You can also get free patches and help from:

Nearly one in four Chinese and Asian American men in New York City currently smokes. To address this serious health issue, the Charles B. Wang Community Health Center, Chinese American Medical Society, Chinese American Independent Practice Association, Asian Americans for Equality and NYU Langone Medical Center are working together to educate the community about the dangers of smoking and to help smokers quit. This project is made possible with funding from the RCHN Community Health Foundation. Stay tuned for more tips and resources on quitting.

Michelle Chen is a Health Educator at the Charles B. Wang Community Health Center. She has a B.A. in Women’s, Gender & Sexuality Studies from Barnard College. She is interested in the intersection of public health and Asian American activism.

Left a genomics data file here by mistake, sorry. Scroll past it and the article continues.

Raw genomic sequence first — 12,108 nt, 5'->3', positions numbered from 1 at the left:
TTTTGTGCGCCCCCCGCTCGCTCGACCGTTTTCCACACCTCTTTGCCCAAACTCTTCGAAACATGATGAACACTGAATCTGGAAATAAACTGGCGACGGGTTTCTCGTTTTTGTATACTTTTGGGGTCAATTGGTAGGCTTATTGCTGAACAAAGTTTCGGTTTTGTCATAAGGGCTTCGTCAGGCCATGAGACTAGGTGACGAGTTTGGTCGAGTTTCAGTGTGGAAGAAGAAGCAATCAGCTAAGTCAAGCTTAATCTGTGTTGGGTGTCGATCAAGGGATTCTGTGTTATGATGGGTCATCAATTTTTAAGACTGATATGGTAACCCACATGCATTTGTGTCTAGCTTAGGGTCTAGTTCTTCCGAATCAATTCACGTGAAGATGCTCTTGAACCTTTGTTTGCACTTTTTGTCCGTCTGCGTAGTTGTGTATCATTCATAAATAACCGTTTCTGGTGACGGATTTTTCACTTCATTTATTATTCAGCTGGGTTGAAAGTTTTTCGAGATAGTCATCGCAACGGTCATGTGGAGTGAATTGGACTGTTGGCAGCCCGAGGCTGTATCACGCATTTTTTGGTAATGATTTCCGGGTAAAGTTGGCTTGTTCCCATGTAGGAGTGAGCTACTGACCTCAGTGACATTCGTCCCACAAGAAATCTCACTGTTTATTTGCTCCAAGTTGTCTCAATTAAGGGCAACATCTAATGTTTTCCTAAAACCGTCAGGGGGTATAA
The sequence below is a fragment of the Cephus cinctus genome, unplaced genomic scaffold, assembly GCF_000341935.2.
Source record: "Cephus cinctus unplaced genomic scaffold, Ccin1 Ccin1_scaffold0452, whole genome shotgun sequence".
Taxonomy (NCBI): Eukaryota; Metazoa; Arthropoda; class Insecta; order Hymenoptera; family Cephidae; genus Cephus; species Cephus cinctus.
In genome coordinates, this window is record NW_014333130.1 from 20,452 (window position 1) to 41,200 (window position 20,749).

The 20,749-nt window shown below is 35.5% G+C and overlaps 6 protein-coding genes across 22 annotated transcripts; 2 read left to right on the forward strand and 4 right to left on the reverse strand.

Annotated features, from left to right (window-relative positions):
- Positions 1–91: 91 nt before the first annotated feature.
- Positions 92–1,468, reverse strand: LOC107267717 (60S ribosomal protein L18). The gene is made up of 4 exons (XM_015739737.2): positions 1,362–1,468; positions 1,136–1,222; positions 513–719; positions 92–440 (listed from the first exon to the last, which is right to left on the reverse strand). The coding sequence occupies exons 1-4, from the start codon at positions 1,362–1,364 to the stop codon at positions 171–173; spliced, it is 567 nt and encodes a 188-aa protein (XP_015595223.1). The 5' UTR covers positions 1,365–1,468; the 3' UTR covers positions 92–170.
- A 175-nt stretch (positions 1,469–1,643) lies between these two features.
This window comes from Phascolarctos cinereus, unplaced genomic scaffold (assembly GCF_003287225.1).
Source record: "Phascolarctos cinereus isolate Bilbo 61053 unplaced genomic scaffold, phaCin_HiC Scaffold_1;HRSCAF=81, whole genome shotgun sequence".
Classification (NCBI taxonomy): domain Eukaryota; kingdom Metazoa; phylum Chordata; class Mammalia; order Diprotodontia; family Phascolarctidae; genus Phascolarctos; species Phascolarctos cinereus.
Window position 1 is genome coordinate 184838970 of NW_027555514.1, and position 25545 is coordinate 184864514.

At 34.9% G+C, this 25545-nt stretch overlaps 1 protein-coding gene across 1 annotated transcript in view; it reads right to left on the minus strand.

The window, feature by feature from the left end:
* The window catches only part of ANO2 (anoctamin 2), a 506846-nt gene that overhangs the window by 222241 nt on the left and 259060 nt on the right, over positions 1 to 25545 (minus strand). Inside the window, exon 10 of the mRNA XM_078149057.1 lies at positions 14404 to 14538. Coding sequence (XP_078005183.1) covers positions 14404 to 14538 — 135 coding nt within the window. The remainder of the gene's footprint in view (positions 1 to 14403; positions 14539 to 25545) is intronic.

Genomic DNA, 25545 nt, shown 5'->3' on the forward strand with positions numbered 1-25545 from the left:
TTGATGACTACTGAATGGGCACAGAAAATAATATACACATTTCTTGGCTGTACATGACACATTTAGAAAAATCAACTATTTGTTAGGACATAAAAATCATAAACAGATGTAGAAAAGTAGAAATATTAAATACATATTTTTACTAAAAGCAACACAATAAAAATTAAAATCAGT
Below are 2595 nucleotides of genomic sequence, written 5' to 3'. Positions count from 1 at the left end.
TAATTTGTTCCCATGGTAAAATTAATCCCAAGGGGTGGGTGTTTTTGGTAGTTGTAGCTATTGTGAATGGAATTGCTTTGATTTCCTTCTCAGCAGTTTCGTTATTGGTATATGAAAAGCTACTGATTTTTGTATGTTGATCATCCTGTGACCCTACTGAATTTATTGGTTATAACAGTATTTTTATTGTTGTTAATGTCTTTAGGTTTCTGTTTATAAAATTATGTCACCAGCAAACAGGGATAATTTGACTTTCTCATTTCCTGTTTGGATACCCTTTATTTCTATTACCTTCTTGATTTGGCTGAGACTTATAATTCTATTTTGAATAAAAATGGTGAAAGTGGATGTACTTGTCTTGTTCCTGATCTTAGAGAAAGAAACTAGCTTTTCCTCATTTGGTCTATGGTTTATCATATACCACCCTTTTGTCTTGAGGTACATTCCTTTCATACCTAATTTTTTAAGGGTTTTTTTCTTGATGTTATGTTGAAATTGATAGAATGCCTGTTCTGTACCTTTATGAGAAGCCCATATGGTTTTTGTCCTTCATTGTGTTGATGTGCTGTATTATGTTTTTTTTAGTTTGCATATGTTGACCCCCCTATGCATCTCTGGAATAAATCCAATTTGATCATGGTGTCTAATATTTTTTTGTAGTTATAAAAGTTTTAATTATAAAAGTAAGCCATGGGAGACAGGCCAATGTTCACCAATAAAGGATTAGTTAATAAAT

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Managing Diabetes – Healthy Meal Planning

If you are living with diabetes, you can still enjoy the dishes you like and be healthy. Food affects blood sugar levels differently in people with diabetes, and so you need to pay attention to the foods you choose. Having a plan helps you manage your diabetes since it keeps your blood glucose level in the target range, and can prevent, delay, or treat diabetes-related problems such as hypoglycemia (low blood sugar), hyperglycemia(high blood sugar), kidney disease, heart and blood vessel problems and eye and nerve problems.

Make a meal plan that works best for you. We recommend keeping a food diary to help you become more aware of when you eat, and checking your blood sugar before or after meals to help you understand how certain foods affect your glucose level. Be sure to share your food diary and blood sugar records with your healthcare team to better understand how well you control your diabetes.

When you plan your meals, choose healthier food options from each of these groups for a well-balanced diet. Be sure to check food labels to know what you eat, so you can make better food choices.

Grains, beans, and starchy vegetables